Migrant caravan demands transport

NILTEPEC, Mexico (AP) - The migrant caravan slowly advancing through southern Mexico is demanding the Mexican government help its 4,000 participants reach Mexico City even as a smaller group of Central Americans entered the country, presumably with the intention of joining it.

Worn down from long miles of walking and frustrated by the caravan's slow progress, some migrants have been dropping out and returning home or applying for protected status in Mexico. Conscious of that frustration, its representatives demanded "safe and dignified" transportation to the capital Monday after the group arrived in the Oaxaca state town of Niltepec.

The Mexican government has shown no inclination to assist, however, with the exception of its migrant protection agency giving some of the caravan's stragglers rides to the next town over the weekend.

Pueblo Sin Fronteras, a group supporting the caravan, has said it hopes to hold meetings in Mexico City with federal lawmakers and authorities as well as representatives of the incoming government to discuss migrants' rights and the caravan's future.

But Mexican officials seem intent only on seeing the caravan melt away as it travels toward the U.S. border. The government regularly trumpets the number of migrants who have applied for refugee status or asked to return to their home countries.

On Monday, the Federal Police aggressively tried to turn back hundreds more migrants who crossed the Suchiate River to enter Mexico from Guatemala.

A low-flying police helicopter hovered overhead as the migrants waded in large groups across the murky river, apparently trying to use the downdraft from its rotors to discourage them. Guatemala's Noti7 channel reported that one man drowned and aired video of a man dragging a seemingly lifeless body from the river, but Honduran Vice Foreign Minister Nelly Jerez later told TV station Televicentro that the man was alive and being treated at a hospital in Tapachula, Mexico.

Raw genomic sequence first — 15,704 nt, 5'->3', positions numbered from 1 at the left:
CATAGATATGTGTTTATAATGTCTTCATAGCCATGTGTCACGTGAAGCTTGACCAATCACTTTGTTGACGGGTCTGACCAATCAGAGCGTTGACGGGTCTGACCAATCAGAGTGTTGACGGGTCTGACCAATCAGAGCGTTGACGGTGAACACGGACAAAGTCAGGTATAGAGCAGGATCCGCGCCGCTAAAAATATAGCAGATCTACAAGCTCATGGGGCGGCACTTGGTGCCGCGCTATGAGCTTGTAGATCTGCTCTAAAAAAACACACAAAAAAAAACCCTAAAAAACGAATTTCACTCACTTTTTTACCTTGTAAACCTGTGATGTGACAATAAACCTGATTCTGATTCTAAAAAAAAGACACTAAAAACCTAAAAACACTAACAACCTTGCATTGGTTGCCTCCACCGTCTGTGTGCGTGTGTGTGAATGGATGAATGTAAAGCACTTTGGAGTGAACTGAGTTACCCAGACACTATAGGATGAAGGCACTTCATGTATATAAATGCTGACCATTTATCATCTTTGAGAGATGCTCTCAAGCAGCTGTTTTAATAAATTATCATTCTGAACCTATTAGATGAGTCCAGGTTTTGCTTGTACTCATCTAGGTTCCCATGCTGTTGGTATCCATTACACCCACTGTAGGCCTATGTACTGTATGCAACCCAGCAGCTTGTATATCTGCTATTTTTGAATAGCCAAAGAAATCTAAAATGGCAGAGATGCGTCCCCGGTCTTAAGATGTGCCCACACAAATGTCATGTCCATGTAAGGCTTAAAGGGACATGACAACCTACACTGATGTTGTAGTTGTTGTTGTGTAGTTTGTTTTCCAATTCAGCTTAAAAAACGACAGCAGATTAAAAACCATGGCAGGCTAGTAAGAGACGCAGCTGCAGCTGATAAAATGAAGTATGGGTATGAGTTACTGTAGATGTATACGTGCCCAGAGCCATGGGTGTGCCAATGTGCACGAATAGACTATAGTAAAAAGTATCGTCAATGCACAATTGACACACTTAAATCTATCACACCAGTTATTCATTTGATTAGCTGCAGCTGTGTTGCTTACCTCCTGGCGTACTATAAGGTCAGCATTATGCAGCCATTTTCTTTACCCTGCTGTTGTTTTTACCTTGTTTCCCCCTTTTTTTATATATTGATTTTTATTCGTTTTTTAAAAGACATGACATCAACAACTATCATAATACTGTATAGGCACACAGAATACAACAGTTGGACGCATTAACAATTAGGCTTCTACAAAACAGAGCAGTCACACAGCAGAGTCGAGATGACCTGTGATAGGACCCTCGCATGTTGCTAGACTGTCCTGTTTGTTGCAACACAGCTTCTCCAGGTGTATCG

Once on the Mexican side, the migrants were surrounded and escorted by dark-uniformed officers as sirens wailed. The standoff at the riverbank followed a more violent confrontation on the border bridge over the river Sunday night, when migrants threw rocks and used sticks against Mexico police. One migrant died from a head wound during the clash, but the cause was unclear.

The group was much smaller than the first caravan. In the Mexican border town of Ciudad Hidalgo, they said they hoped to continue onward Tuesday morning.

With the original caravan still at least 1,000 miles or more from its goal of reaching the United States, the Pentagon announced it would send 5,200 active-duty troops to "harden" the U.S.-Mexico border. There are already more than 2,000 National Guard troops providing assistance at the border.

The Pentagon announcement comes as President Donald Trump has been focusing on the caravan to stir up his base a week before midterm elections.

Migrants in the caravan planned to walk to Juchitan on Tuesday, a trek of some 32 miles to the west. They may have been emboldened Monday by the efforts of one small town to help them move. More than 100 migrants lined up at a gas station parking lot to wait for rides in Zanatepec.

Mayor Ramiro Nolasco said locals organized a bus and several trucks to carry migrants.

"We are helping our brothers from other countries with food, water, and transportation," Nolasco said. "It is going to be very little, compared to what they need."

Illustrating the waning enthusiasm, some migrants gathered at a checkpoint near Tapanatepec to ask for help returning home to Honduras, the origin of the great majority of those in the caravan. Exhausted from many days on the road, and disheartened by the many miles yet to go and misbehavior by some fellow travelers, people have been dropping out and the caravan has contracted from its peak of an estimated 7,000 participants.

"Of the friends that I have been with, all want to go back," said Hasiel Isamar Hernandez, a 28-year-old mother of three. For her, the last straw was when she heard from her husband that her 3-year-old daughter back home had stopped eating because she missed her mother.

The second group at the border with Guatemala has been more unruly than the first. Guatemala's Interior Ministry said Guatemalan police officers were injured when the migrants broke through border barriers on Guatemala's side of the bridge.

Mexico's Interior Department said in a statement that two Hondurans ages 17 and 22 were arrested Monday when one of them tried to shoot at police in the town of Ignacio Zaragoza, near the Hidalgo border crossing. It said the Glock failed to fire, and no agents were injured.

El Salvador's immigration agency, meanwhile, said a group of Salvadorans including several dozen children and adolescents that crossed legally into Guatemala on Sunday numbered about 500.


Associated Press writer Christopher Sherman reported this story in Niletpec, Mexico, and AP photojournalist Santiago Billy reported from Tecun Uman, Guatemala. AP writers Julie Watson in Tapanatepec, Mexico, and Sonia Perez D. in Guatemala City contributed to this report.